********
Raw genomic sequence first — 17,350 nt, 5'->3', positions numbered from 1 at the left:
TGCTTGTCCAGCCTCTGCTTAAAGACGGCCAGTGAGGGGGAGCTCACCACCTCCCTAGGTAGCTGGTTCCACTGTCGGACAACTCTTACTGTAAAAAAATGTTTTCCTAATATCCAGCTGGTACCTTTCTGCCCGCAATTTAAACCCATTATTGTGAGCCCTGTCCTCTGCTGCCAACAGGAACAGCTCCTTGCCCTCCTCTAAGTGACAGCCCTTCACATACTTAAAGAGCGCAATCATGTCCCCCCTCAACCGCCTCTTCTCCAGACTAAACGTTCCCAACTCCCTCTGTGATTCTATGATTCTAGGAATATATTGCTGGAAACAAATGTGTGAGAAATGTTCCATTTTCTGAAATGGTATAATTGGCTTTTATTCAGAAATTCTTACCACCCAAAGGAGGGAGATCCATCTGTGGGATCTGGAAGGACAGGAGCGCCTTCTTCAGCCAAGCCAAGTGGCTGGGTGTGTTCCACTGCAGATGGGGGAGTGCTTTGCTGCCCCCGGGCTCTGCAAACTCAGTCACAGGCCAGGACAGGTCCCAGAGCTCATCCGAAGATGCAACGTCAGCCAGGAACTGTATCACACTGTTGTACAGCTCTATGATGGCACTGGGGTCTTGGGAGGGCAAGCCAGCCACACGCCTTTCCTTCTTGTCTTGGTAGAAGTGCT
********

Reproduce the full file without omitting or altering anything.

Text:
Raw genomic sequence first — 17,350 nt, 5'->3', positions numbered from 1 at the left:
TGCTTGTCCAGCCTCTGCTTAAAGACGGCCAGTGAGGGGGAGCTCACCACCTCCCTAGGTAGCTGGTTCCACTGTCGGACAACTCTTACTGTAAAAAAATGTTTTCCTAATATCCAGCTGGTACCTTTCTGCCCGCAATTTAAACCCATTATTGTGAGCCCTGTCCTCTGCTGCCAACAGGAACAGCTCCTTGCCCTCCTCTAAGTGACAGCCCTTCACATACTTAAAGAGCGCAATCATGTCCCCCCTCAACCGCCTCTTCTCCAGACTAAACGTTCCCAACTCCCTCTGTGATTCTATGATTCTAGGAATATATTGCTGGAAACAAATGTGTGAGAAATGTTCCATTTTCTGAAATGGTATAATTGGCTTTTATTCAGAAATTCTTACCACCCAAAGGAGGGAGATCCATCTGTGGGATCTGGAAGGACAGGAGCGCCTTCTTCAGCCAAGCCAAGTGGCTGGGTGTGTTCCACTGCAGATGGGGGAGTGCTTTGCTGCCCCCGGGCTCTGCAAACTCAGTCACAGGCCAGGACAGGTCCCAGAGCTCATCCGAAGATGCAACGTCAGCCAGGAACTGTATCACACTGTTGTACAGCTCTATGATGGCACTGGGGTCTTGGGAGGGCAAGCCAGCCACACGCCTTTCCTTCTTGTCTTGGTAGAAGTGCT